2. Thoughts

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This is a short sketch of my thoughts, trusting the reader’s common sense with filling in the gaps.

I think it best to start with the issue of God, if only because this has dominated Man’s view of the world and reality like no other idea has. And because the vast majority of humanity subscribes to this idea. What follows is a quick summary of my thoughts on God. My “The Case for Agnosticism” essay goes into much greater depth. The common thread that binds the ideas of God different people hold is that God is something outside human experience and conception. Thus, by definition, the idea of God is unfalsifiable. If an idea is unfalsifiable then it is outside science. Hence science cannot address the idea of God. God is a belief, and is not predicated on reason. My view? Agnostic. By definition, the existence of a God or a “Godlike” entity cannot be proved or disproved. Hence it cannot be known. However such an existence cannot be discounted either. Here’s something Donald Rumsfeld said:

“Reports that say that something hasn’t happened are always interesting to me, because as we know, there are known knowns; there are things we know we know. We also know there are known unknowns; that is to say we know there are some things we do not know. But there are also unknown unknowns — the ones we don’t know we don’t know.”

Hence there are four classes into which all things fall. Known knowns, known unknowns, unknown knowns, and unknown unknowns. If you are a psychology student, you may have studied the Johari window, and you should be familiar with this concept. God is a unknown unknown. So we can never prove it or disprove it. Hence I am agnostic. I am also an apathetic agnostic. That means that given God exists, this “God” does not itself effect the world or change anything about it.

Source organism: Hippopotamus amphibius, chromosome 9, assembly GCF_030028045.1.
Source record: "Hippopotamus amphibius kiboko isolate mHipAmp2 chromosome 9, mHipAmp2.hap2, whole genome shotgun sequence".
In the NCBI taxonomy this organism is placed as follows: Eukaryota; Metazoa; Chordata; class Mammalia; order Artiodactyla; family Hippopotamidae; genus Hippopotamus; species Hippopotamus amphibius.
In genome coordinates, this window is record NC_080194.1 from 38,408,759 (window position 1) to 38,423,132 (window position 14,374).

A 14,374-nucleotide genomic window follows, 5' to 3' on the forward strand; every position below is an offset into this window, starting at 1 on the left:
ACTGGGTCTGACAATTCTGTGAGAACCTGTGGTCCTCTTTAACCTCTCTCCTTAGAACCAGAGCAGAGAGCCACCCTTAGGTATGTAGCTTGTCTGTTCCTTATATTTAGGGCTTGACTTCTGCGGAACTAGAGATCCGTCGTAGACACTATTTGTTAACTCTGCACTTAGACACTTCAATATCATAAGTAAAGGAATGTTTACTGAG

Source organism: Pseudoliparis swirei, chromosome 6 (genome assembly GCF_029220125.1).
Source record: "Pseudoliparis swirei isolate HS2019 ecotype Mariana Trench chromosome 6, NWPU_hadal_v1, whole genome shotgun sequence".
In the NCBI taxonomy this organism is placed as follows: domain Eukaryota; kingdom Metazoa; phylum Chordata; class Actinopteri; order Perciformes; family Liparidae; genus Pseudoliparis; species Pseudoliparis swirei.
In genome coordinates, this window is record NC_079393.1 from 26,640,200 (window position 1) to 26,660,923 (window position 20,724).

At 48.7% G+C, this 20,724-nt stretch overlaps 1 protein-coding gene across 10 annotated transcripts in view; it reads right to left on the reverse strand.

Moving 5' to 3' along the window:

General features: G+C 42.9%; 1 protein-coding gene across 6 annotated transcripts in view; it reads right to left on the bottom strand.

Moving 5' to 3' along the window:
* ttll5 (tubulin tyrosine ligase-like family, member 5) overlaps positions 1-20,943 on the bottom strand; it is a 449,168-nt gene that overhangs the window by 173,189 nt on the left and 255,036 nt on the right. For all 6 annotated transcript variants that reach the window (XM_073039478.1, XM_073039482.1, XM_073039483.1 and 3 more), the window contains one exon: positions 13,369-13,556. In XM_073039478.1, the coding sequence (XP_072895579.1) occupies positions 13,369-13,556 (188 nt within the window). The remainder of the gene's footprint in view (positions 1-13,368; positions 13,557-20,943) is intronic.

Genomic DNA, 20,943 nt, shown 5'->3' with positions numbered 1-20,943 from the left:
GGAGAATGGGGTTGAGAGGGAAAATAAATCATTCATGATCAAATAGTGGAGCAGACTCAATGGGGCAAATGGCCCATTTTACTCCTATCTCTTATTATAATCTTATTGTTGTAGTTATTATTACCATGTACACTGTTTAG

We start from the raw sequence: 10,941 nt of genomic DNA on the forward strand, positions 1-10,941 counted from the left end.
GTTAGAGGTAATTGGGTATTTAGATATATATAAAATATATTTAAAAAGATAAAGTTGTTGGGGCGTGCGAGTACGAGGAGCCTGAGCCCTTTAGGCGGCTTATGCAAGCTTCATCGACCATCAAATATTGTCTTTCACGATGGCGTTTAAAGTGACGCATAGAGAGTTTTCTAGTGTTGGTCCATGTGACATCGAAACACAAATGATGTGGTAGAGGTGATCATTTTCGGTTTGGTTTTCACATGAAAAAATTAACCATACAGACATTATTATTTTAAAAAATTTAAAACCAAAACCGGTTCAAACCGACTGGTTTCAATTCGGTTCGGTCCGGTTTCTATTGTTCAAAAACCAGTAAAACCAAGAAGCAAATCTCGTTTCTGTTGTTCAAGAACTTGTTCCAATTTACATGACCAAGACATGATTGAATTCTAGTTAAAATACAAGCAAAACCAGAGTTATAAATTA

Why then do people believe in God? The general argument is that the idea of God is explained by evolutionary social biology and the role it plays in the human psyche. Think of the time when mankind had just asserted it’s dominance over other species, maybe a few tens of thousand years ago. Now groups of humans were beginning to compete with each other for resources. The groups which won were those which had a greater degree of cohesiveness and an attachment on the part of the group members to the idea of a group. And religions have the greatest ability to pull members of a society together into a gestalt? I admire religion for it’s ability to make people conform. Not only that, make people want to conform and make them really believe that they should, they ought to conform. In this sense religion can a force for good, because it tends to encourage people to leave peaceably, to “live and let live”. However religion is also dogmatic, and can cause a distrust of those not from one’s religion.